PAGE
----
(Last Updated on : 10/11/2014)
Indian Wetland is referred to an area having sufficient water long enough to support the growth of hydrophytic (i.e. dependent on water) vegetation. It may be permanent or temporary. Marshes, swamps, jheels, lagoons, mangroves, backwaters, estuaries, ponds, lakes, and reservoirs are some of the names given to wetlands. Depending on their salinity, location and origin wetlands can be broadly classified as fresh water wetlands, maritime wetlands, inland saline wetlands and agricultural wetlands. Indian wetlands are a part of its ecosystem and are widely distributed from the cold and arid region located in the Ladakh region of Jammu & Kashmir
, and those with the wet and humid climate of peninsular India. Most of the Indian wetlands are directly or indirectly linked to river networks. The Indian government has identified a total of seventy one Indian wetlands for conservation and is part of sanctuaries and national parks.
Mangrove forests are present all along the Indian coastline in sheltered estuaries, creeks, backwaters, salt marshes and mudflats that are specifically the areas of Indian wetlands. The mangrove area covers a total of 4 461 Sq km (1,722 mileAy), which comprises around seven percent of the world's total mangrove cover. Prominent mangrove covers are located in the Andaman & Nicobar Islands
, the Sundarbans delta, the Gulf of Kutch
and the deltas of the Mahanadi River
, Godavari River
and Krishna River
. Certain regions of the state of Maharashtra
also have large mangrove covers and Indian wetlands.
The Sundarbans delta, one of the world-renowned Indian wetlands is home to the largest mangrove forest in the world. It lies at the mouth of the Ganga River
and spreads across areas of Bangladesh and West Bengal
. The Sundarbans is a UNESCO World Heritage Site, but is recognized separately as the Sundarbans (Bangladesh) and the Sundarbans National Park (India). A complex network of tidal waterways, mudflats and small islands of salt-tolerant mangrove forests, dissects the Sundarbans. The area is known for its varied fauna, being home to a large variety of species of birds, spotted deer, crocodiles and snakes. Its most famous inhabitant is the Royal Bengal Tiger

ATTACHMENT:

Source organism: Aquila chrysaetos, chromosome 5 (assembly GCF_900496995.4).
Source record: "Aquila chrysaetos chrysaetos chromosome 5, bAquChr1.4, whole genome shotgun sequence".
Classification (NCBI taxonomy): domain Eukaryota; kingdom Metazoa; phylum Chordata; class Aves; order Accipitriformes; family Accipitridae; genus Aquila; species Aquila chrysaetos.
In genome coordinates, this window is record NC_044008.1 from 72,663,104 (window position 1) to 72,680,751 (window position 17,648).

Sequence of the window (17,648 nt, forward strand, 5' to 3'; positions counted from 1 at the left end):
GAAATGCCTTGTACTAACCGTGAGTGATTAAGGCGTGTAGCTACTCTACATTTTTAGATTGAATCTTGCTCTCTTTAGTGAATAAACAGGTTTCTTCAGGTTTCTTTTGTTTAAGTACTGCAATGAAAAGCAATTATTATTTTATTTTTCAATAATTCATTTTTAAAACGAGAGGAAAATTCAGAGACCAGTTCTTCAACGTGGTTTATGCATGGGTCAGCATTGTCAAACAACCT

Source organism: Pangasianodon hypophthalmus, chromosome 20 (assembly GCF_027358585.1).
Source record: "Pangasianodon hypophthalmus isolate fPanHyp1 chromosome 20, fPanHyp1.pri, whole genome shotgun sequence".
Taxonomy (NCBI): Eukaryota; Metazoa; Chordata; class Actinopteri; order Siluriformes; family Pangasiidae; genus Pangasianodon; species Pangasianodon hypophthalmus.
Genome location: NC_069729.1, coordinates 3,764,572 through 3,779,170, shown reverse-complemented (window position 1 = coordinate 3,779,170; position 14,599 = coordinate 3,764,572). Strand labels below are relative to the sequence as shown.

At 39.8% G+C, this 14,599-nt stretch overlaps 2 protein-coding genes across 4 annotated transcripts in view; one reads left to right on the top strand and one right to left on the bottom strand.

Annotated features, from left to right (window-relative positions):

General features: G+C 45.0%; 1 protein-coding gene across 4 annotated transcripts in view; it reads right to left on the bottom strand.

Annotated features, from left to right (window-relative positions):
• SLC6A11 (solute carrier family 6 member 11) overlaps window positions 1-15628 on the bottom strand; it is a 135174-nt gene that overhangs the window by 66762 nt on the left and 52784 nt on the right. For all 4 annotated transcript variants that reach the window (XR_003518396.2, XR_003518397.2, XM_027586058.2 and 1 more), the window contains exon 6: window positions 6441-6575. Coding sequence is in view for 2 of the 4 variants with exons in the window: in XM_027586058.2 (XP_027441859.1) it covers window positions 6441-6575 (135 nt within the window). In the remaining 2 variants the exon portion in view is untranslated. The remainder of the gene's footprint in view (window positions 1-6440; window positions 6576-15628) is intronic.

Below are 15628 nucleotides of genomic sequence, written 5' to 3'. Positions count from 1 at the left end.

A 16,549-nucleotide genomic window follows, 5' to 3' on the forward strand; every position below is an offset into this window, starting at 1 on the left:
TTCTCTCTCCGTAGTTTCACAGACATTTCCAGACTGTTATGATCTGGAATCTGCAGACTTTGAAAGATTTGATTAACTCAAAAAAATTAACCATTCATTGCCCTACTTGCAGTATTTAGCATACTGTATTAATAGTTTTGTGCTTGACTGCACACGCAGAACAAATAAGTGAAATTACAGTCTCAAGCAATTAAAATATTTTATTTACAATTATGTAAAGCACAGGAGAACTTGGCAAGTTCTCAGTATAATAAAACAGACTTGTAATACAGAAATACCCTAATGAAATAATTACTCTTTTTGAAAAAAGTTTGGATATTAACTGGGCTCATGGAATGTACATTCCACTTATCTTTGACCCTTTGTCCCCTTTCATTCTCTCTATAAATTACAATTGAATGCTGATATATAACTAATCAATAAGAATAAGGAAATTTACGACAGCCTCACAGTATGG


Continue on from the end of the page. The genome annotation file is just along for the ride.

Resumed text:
. It is estimated that there are now 400 Bengal tigers and about 30,000 spotted deer in these Indian wetlands.
The Rann of Kutch is a marshy Indian wetland located in north-western Gujarat
and the bordering Sind province of Pakistan. It occupies a total area of 27 900 Sq km (10,800 mileAý). The region was originally a part of the Arabian Sea
. Geologic forces such as earthquakes resulted in the damming up of this Indian wetland, turning it into a large saltwater lagoon. This area gradually filled with silt and turned it into a seasonal salt marsh. During the monsoons, the area turns into a shallow marsh, often flooding to knee-depth. After the monsoons, this Indian wetland turns dry and becomes parched.
Man plays an important role in the creation, transformation and deterioration of wetlands. Wetlands are created by making reservoirs, canals, ditches, ponds and gravel pits. Seasonally flooded crop fields, especially of paddy often cover a large area. Drainage and reclamation of wetlands, excessive fishing, and use of pesticides and discharge of waste material are some activities which affect wetlands.
Wetlands support a variety of invertebrates and vertebrates. Some are wholly aquatic while others are dependent on wetlands only for completing their life cycle; for example insects such as dragonflies and mosquitoes. Some animals depend on wetland only for their food. The most spectacular of all the wetland species are, perhaps, the birds - mainly ducks and geese, storks and egrets, pelicans and flamingos. About twenty percent of the bird species of India can be found in the wetlands.
Wetland plant communities are serial - transitional from aquatic to terrestrial community. In a new pond the plants to colonize first will be floating, rooted floating or submerged species. As the pond starts to fill with organic detritus and sediments, new emergent plants are attracted. With the addition of organic debris the pond fails to maintain a high water level and amphibian plants invade and establish themselves. These are followed by terrestrial plants and finally a terrestrial community is formed. This process is affected by many environmental factors. In a natural situation herbivores arrest the speed of succession.
Common wetland plant species are Nymphaea spp., Nymphoides spp. (rooted floating); Lemna spp., Azolla sp., Eichhornia spp., Pistia sp. (free floating); Hydrilla sp., Ceratophyllum sp., Chara sp. (submerged); and Cyperus spp., Eleocharis sp., Paspalum sp., Typha sp., (emergent).
The wetland is ecologically and economically valuable. It is useful in waste treatment as it can clean off agricultural sewage and filter pollutants. For example, water hyacinth can remove seventy five percent of the lead from contaminated water within twenty four hours and also absorb cadmium, nickel, chromium, zinc, copper, iron and toxic substances such as pesticides. It is recorded that the average animal protein production of an estuary is seven times more than that of a natural terrestrial ecosystem.